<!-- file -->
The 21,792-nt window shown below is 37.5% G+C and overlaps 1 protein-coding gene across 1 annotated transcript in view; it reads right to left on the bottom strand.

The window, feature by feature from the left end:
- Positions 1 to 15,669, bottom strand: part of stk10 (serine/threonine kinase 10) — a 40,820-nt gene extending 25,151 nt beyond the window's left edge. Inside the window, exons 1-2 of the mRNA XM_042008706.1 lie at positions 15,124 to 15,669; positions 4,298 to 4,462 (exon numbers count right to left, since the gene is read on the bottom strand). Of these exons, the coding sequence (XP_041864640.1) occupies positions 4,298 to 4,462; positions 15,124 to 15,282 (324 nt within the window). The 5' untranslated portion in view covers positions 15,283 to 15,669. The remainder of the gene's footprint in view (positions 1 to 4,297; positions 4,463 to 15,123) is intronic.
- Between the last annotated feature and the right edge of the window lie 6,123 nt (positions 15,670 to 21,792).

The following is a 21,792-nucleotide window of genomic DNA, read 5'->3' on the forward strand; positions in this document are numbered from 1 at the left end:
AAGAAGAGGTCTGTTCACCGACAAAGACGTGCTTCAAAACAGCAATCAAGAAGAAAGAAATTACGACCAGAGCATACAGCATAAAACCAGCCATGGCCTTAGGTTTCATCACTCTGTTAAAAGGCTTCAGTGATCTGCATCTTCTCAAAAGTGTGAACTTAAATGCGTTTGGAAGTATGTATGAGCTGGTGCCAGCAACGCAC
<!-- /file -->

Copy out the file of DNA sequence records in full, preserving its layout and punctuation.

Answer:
The 21,792-nt window shown below is 37.5% G+C and overlaps 1 protein-coding gene across 1 annotated transcript in view; it reads right to left on the bottom strand.

The window, feature by feature from the left end:
- Positions 1 to 15,669, bottom strand: part of stk10 (serine/threonine kinase 10) — a 40,820-nt gene extending 25,151 nt beyond the window's left edge. Inside the window, exons 1-2 of the mRNA XM_042008706.1 lie at positions 15,124 to 15,669; positions 4,298 to 4,462 (exon numbers count right to left, since the gene is read on the bottom strand). Of these exons, the coding sequence (XP_041864640.1) occupies positions 4,298 to 4,462; positions 15,124 to 15,282 (324 nt within the window). The 5' untranslated portion in view covers positions 15,283 to 15,669. The remainder of the gene's footprint in view (positions 1 to 4,297; positions 4,463 to 15,123) is intronic.
- Between the last annotated feature and the right edge of the window lie 6,123 nt (positions 15,670 to 21,792).

The following is a 21,792-nucleotide window of genomic DNA, read 5'->3' on the forward strand; positions in this document are numbered from 1 at the left end:
AAGAAGAGGTCTGTTCACCGACAAAGACGTGCTTCAAAACAGCAATCAAGAAGAAAGAAATTACGACCAGAGCATACAGCATAAAACCAGCCATGGCCTTAGGTTTCATCACTCTGTTAAAAGGCTTCAGTGATCTGCATCTTCTCAAAAGTGTGAACTTAAATGCGTTTGGAAGTATGTATGAGCTGGTGCCAGCAACGCAC